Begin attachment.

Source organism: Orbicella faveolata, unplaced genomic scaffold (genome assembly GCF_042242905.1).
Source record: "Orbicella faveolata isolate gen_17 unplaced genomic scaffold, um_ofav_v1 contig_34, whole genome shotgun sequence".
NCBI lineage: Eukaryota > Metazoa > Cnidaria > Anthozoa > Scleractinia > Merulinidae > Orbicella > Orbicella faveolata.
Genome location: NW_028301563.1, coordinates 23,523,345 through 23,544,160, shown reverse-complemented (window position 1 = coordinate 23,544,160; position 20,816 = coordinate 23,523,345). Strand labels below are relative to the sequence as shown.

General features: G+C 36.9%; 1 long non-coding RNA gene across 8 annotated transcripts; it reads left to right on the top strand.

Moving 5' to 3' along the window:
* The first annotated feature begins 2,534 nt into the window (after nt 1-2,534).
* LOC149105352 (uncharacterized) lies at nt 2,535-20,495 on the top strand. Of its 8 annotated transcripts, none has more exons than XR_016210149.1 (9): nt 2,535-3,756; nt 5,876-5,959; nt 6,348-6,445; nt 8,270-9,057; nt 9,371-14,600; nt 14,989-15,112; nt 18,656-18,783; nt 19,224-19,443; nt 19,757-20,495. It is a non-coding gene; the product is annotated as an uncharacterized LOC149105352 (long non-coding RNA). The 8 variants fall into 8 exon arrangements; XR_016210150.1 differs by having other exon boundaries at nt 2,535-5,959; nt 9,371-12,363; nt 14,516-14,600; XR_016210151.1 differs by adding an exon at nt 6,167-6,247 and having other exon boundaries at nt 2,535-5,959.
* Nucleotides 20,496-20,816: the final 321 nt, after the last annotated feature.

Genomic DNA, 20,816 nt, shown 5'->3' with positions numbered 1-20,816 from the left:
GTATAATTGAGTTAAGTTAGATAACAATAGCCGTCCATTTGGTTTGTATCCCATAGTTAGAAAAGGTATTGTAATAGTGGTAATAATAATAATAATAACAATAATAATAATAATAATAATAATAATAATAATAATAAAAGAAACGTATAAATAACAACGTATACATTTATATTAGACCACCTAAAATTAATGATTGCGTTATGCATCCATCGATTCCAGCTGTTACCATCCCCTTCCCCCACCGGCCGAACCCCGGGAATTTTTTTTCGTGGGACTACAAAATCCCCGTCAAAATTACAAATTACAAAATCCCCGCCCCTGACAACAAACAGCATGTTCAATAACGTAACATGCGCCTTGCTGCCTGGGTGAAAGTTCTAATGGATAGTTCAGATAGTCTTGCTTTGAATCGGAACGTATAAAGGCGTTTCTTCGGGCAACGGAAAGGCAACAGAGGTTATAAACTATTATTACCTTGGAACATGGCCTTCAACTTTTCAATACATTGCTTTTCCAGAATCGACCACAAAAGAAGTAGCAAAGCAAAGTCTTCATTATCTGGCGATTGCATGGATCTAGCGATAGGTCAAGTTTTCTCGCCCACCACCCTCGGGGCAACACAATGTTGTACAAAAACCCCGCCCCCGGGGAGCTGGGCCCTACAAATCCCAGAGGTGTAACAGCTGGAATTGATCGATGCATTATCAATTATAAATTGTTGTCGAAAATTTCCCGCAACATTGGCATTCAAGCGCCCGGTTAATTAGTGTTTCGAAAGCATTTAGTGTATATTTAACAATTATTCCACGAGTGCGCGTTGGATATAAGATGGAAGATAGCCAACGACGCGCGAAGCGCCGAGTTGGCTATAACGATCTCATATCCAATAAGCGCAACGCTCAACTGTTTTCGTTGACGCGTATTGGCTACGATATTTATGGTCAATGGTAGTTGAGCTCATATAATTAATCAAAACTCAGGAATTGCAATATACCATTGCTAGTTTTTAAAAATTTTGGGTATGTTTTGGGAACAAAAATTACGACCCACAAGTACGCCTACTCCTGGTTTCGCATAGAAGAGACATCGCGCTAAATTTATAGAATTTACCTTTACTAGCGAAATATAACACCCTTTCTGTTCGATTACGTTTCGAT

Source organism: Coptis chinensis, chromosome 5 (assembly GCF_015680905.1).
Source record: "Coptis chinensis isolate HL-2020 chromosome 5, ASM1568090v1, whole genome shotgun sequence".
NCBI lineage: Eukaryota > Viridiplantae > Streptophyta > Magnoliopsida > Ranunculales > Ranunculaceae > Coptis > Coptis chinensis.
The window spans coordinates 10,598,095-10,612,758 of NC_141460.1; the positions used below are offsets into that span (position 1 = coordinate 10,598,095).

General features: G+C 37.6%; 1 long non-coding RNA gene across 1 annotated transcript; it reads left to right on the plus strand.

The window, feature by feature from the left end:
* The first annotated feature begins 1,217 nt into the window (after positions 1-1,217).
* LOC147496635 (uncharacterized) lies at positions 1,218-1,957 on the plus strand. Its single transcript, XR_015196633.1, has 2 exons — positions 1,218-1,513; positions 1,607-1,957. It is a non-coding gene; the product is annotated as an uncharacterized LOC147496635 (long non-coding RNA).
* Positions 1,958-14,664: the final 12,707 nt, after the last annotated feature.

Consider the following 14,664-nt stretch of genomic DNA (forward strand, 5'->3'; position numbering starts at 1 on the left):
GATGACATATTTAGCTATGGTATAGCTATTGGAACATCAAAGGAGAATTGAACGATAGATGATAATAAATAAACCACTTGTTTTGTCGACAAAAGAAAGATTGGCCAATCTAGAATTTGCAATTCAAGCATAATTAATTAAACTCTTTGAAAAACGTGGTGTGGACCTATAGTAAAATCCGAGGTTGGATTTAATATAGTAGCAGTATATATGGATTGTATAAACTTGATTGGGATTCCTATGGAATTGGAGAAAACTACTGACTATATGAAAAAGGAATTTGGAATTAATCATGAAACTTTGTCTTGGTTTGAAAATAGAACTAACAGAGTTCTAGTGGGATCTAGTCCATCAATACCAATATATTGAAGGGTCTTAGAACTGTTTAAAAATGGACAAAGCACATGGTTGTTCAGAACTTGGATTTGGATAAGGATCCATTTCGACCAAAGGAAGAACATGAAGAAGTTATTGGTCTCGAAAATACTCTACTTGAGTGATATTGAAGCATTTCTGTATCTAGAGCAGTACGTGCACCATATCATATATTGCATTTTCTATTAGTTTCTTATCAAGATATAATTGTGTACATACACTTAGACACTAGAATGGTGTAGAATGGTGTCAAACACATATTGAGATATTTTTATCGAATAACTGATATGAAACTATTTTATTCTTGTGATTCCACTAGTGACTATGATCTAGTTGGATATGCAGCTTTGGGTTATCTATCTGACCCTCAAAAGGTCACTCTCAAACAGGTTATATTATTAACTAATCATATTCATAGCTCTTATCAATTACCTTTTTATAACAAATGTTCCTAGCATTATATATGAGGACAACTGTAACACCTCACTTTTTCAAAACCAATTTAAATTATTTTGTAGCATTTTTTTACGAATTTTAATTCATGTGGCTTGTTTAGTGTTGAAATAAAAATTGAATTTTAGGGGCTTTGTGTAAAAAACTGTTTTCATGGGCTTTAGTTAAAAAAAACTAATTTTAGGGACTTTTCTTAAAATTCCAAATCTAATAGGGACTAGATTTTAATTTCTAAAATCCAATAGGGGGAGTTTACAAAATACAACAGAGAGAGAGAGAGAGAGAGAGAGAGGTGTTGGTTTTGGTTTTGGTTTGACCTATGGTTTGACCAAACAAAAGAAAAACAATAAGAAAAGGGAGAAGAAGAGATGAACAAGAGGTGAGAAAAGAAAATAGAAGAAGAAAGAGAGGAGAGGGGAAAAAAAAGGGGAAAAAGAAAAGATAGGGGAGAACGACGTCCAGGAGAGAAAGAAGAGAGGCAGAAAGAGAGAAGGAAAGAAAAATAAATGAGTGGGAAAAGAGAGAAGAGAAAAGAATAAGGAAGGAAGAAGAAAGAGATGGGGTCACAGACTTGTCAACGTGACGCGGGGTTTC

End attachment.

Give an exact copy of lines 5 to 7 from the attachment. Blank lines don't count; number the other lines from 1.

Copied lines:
General features: G+C 36.9%; 1 long non-coding RNA gene across 8 annotated transcripts; it reads left to right on the top strand.

Moving 5' to 3' along the window:
* The first annotated feature begins 2,534 nt into the window (after nt 1-2,534).